This represents nothing less than a game-changing opportunity for manufacturers. Those companies that embrace this technological transformation in toolpath performance cannot help but emerge as leading players in their highly-competitive marketplaces.
Jim McMahon writes on automation advances in manufacturing.
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Marketing matters: from IBM to Kyndryl
Prior to joining Kyndryl as Chief Marketing Officer, Maria had a 25-year career at IBM, most recently as the tech giant’s CMO where she oversaw all marketing professionals and activities across North America, Canada and Latin America. She has held senior global marketing positions in a variety of disciplines and business units across IBM, most notably strategic initiatives in Smarter Cities and Watson Customer Engagement, as well as leading teams in services, business analytics, and mobile and industry solutions. She is known for her work with teams to leverage data, analytics and cloud technologies to build deeper engagements with customers and partners.
With a passion for marketing, business and people, and a recognized expert in data-driven marketing and brand engagement, Maria talks to Business Chief about her new role, her leadership style and what success means to her.
You've recently moved from IBM to Kyndryl, joining as CMO. Tell us about this exciting new role?
I’m Chief Marketing Officer for Kyndryl, the independent company that will be created following the separation from IBM of its Managed Infrastructure Services business, expected to occur by the end of 2021. My role is to plan, develop, and execute Kyndryl's marketing and advertising initiatives. This includes building a company culture and brand identity on which we base our marketing and advertising strategy.
We have an amazing opportunity ahead at Kyndryl to create a company brand that will stand apart in the market by leading with our people first. Once we are an independent company, each Kyndryl employee will advance the vital systems that power human progress. Our people are devoted, restless, empathetic, and anticipatory – key qualities needed as we build on existing customer relationships and cultivate new ones. Our people are at the heart of this business and I am deeply hopeful and excited for our future.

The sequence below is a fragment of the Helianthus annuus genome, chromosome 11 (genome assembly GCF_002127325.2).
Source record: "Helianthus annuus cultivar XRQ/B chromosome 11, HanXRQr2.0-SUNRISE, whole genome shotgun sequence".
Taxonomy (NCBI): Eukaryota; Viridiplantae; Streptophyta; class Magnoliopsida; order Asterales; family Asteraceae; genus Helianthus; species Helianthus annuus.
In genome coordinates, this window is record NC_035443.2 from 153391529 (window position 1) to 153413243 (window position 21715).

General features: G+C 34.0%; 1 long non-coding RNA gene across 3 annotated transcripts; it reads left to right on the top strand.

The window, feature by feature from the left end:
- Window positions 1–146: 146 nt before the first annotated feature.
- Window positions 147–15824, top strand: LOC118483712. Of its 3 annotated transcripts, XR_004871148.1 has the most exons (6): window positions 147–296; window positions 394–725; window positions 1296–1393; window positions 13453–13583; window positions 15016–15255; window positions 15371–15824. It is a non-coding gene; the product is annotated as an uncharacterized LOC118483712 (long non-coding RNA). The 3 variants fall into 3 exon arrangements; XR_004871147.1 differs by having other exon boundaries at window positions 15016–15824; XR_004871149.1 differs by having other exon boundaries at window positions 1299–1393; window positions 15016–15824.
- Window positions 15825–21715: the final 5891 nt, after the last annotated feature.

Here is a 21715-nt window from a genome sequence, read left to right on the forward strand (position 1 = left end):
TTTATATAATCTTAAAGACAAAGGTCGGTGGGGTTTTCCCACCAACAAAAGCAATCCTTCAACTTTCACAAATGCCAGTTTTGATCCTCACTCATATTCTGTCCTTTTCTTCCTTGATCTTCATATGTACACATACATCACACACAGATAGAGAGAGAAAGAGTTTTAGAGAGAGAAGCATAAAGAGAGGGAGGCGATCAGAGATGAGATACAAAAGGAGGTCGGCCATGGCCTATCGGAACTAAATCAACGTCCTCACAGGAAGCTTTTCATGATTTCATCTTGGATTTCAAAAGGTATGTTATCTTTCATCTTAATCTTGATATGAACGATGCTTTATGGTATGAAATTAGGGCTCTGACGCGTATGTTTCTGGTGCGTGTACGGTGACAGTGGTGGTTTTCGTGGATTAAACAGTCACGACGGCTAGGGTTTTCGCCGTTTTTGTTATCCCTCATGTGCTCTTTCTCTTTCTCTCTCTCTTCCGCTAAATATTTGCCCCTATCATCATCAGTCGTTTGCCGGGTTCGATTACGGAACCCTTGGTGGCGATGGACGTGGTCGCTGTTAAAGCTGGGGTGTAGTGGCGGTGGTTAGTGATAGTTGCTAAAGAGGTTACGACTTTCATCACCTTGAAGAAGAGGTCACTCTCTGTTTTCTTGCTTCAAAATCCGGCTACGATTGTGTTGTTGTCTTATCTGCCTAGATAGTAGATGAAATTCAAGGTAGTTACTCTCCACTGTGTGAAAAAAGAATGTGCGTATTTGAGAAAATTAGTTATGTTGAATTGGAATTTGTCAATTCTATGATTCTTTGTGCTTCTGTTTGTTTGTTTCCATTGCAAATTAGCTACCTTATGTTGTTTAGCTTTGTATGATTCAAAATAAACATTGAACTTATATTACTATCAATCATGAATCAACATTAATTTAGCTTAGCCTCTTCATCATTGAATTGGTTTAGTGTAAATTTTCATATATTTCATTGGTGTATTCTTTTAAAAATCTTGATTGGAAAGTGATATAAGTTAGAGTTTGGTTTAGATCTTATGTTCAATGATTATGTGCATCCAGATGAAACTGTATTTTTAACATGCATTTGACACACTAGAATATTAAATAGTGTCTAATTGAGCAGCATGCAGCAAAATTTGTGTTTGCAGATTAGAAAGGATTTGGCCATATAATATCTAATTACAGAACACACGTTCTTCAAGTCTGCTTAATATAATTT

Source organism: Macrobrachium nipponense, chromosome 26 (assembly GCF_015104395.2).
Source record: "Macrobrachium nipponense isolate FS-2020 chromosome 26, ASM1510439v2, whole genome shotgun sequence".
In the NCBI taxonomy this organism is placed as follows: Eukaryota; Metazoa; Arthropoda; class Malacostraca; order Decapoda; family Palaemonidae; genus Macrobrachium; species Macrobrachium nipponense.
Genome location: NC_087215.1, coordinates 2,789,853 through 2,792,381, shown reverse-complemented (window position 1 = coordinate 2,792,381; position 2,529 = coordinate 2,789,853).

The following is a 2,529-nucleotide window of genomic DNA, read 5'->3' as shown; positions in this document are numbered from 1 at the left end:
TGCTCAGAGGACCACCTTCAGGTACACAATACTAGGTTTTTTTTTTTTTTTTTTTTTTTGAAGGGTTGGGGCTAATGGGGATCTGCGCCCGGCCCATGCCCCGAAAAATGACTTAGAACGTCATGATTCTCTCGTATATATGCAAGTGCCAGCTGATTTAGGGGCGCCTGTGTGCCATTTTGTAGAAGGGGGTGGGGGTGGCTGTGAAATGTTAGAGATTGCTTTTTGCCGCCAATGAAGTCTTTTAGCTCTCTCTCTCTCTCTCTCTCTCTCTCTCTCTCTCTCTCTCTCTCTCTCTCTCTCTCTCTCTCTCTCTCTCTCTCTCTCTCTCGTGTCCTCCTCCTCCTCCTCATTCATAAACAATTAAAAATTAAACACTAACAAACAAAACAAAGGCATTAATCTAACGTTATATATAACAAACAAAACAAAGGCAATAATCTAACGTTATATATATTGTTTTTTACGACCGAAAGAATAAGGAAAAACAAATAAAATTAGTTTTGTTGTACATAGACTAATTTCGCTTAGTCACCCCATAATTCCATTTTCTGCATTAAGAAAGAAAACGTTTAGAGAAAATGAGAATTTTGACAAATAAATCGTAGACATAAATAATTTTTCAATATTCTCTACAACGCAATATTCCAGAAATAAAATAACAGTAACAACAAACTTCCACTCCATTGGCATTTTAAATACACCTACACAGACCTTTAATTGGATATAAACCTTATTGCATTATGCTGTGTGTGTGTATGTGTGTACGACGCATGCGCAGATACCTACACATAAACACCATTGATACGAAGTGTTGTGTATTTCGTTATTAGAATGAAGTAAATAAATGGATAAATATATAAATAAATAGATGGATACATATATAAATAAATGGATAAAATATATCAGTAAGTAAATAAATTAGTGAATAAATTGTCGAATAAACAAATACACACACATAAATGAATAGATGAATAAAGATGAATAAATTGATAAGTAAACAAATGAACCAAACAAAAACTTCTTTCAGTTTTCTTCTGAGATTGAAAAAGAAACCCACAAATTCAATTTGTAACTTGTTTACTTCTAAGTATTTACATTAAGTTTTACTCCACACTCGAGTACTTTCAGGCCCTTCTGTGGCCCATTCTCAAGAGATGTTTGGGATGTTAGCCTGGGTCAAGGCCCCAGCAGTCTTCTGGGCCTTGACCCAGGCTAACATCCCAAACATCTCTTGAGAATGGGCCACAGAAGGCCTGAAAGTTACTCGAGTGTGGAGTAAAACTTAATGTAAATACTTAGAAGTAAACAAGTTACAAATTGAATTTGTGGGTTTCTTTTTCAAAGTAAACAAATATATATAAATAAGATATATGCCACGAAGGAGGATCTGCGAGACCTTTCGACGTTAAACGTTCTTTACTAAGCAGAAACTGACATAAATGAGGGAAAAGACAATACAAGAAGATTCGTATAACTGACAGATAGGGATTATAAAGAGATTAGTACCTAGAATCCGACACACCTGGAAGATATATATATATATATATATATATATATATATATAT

What experiences have helped prepare you for this new opportunity?
I’ve had a very rich and diverse career history at IBM that has lasted 25+ years. I started out in sales but landed explored opportunities at IBM in different roles, business units, geographies, and functions. Marketing and business are my passions and I landed on Marketing because it allowed me to utilize both my left and right brain, bringing together art and science. In college, I was no tonly a business major, but an art major. I love marketing because I can leverage my extensive knowledge of business, while also being able to think openly and creatively.
The opportunities I was given during my time at IBM and my natural curiosity have led me to the path I’m on now and there’s no better next career step than a once-in-a-lifetime-opportunity to help launch a company. The core of my role at Kyndryl is to create a culture centered on our people and growing up in my career at IBM has allowed me to see first-hand how to prioritize people and ensure they are at the heart of progress in everything Kyndryl will do.
How would you describe your leadership style?
I believe that people aren't your greatest assets, they are your only assets. My platform and background for leadership has always been grounded in authenticity to who I am and centered on diversity and inclusion. I immigrated to the US from Chile when I was 10 years old and so I know the power and beauty that comes from leaning into what makes you different from other people, and that's what I want every person in my marketing organization to feel – the value in bringing their most authentic self to work every day. The way our employees feel when they show up for themselves authentically is how they will also show up for our customers, and strong relationships drive growth.
I think this is especially true in light of a world forever changed by the pandemic. Living through such an unprecedented time has reinforced that we are all humans. We can't lead or care for one another without empathy and I think leaders everywhere have been reminded of this.
What’s the best leadership advice you’ve received?
When I was growing up as an immigrant in North Carolina, I often wanted to be just like everyone else. But my mother always told me: Be unique, be memorable – you have an authentic view and experience of the world that no one else will ever have, so don't try to be anyone else but you.
What does success look like to you?
I think the concept of success is multi-faceted. From a career perspective, being in a job where you're respected and appreciated, and where you can see how your contributions are providing value by motivating your teams to be better – that's success! From a personal perspective, there is no greater accomplishment than investing in the next generation. I love mentoring younger professionals – they are the future. I want my legacy as a leader to include providing value in work culture, but also in leaving a personal impact on the lives of professionals who will carry the workforce forward. Finding a position in life with a job and company that offers me a chance at all of that is what success looks like to me.
What advice would you give to your younger self just starting out in the industry?
I've always been a naturally curious person and it's easy for me to over-commit to projects that pique my interest. I've learned over years of practice how to manage that, so to my younger self I’d say… prioritize the things that are most important, and then become amazing at those things.